}
        }

        return symbols
    }
}

While the “Objective-C-ness” of Scanner might make our code look a bit less ”Swifty”, it is a valid option for this kind of problem — and its performance characteristics is on-par with our manual iteration-based implementation from before. It could also be argued that using Scanner produces slightly more readable code, since its APIs explicitly state that we’re scanning for a given string within each part of the algorithm, but that’s going to be highly subjective.

The art of being lazy

Let’s take a look at one final venue for optimization — using lazy collections. Up to this point, all implementations we’ve explored have had one thing in common — they all parse the entire string immediately. While that’s completely fine for use cases that will consume all results immediately as well, we could potentially optimize things further by instead performing our parsing in a more lazy manner.

Like we took a look at in Swift sequences: The art of being lazy, delaying computing an element in a sequence until it’s actually needed can sometimes give us a performance boost — especially if the caller will only consume a subset of our sequence.

Let’s update our last Scanner-based implementation to be lazily executed. To do that, we’ll wrap our algorithm in an AnySequence and AnyIterator, which enables us to form lazy sequences without requiring us to implement a new type from the ground up:

extension String {
    var symbols: AnySequence<Symbol> {
        // Since our character set is a constant, we can compute
        // it immediately, outside of our iteration closure.
        let symbolSet = CharacterSet(charactersIn: "@#")

        // AnySequence enables us to use closures to define both
        // our sequence and its underlying iterator.
        return AnySequence<Symbol> { () -> AnyIterator<Symbol> in
            let scanner = Scanner(string: self)
            var symbolKind: Symbol.Kind?

            // We’ve refactored our algorithm a bit to instead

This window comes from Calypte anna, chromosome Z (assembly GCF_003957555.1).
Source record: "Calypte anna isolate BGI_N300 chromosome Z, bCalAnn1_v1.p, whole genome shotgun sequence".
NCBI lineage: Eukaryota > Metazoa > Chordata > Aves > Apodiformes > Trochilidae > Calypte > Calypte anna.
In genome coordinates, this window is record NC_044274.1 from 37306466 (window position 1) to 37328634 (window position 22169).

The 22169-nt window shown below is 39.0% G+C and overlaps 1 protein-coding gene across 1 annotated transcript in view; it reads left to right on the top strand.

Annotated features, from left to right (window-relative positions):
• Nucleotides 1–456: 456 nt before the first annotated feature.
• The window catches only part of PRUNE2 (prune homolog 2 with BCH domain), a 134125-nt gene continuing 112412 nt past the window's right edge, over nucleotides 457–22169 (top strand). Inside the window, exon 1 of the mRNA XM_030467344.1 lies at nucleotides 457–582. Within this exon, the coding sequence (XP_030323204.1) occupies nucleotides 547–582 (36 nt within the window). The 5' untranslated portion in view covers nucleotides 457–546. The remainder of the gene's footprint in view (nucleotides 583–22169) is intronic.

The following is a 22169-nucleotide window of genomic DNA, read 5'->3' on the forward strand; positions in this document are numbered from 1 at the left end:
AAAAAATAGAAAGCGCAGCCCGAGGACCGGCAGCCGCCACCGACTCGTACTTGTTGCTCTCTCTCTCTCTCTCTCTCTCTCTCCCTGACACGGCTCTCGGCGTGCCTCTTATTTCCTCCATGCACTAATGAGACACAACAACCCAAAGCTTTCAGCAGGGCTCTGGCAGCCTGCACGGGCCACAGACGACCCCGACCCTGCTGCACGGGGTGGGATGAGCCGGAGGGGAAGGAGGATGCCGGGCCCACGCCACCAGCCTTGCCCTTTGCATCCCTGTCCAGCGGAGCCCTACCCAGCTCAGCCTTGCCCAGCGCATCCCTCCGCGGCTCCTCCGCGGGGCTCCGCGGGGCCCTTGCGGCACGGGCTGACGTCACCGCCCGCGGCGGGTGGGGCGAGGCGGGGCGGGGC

// use a nested function, that will be called by the
            // iterator to retrieve the next element (or nil, once
            // we’ve reached the end of the sequence).
            func iterate() -> Symbol? {
                guard !scanner.isAtEnd else {
                    return nil
                }

                guard let kind = symbolKind else {
                    scanner.scanUpToCharacters(from: symbolSet, into: nil)

                    if scanner.scanString("@", into: nil) {
                        symbolKind = .mention
                    } else if scanner.scanString("#", into: nil) {
                        symbolKind = .hashtag
                    }

                    return iterate()
                }

                symbolKind = nil

                var result: NSString?
                scanner.scanCharacters(from: .letters, into: &result)

                guard let string = result else {
                    return iterate()
                }

                return Symbol(kind: kind, string: string as String)
            }

            return AnyIterator(iterate)
        }
    }
}

With the above change, we’ll now get quite a significant performance boost for code like this, which only iterates through our symbols sequence up until a given point:

let firstHashtag = string.symbols.first { $0.kind == .hashtag }

And that presents us with the final trade-off for this article — are we willing to accept an extra bit of complexity (and possibly slightly more difficult debugging), in order to make shorter iterations more performant?

Conclusion

Like when writing any kind of algorithms, exactly what implementation that will be the most appropriate heavily depends on both what sort of problem we’re dealing with, how large the datasets we’re planning to run it on are, and how the result will be consumed.

There are of course also a lot of other ways to parse strings in Swift that this article didn’t cover — such as using regular expressions, or diving down to parse things on the underlying Unicode level — but hopefully it has given you an overview of some of the tools and techniques that are at our disposal, and the various trade-offs that they all come with.

My personal approach is almost always to start with the simplest implementation possible, and while continuously measuring the results and performance characteristics of my algorithms, scale up as needed — just like in this article. We’ll also take a closer look at how exactly to measure our code against various kinds of performance metrics in an upcoming article.

What do you think? Do you have a favorite way of doing string parsing in Swift, or will you try one of the techniques from this article the next time you’re faced with this sort of a problem? Let me know — along with your questions, comments and feedback — on Twitter @johnsundell, or by contacting me.

Thanks for reading! 🚀

Integration tests in Swift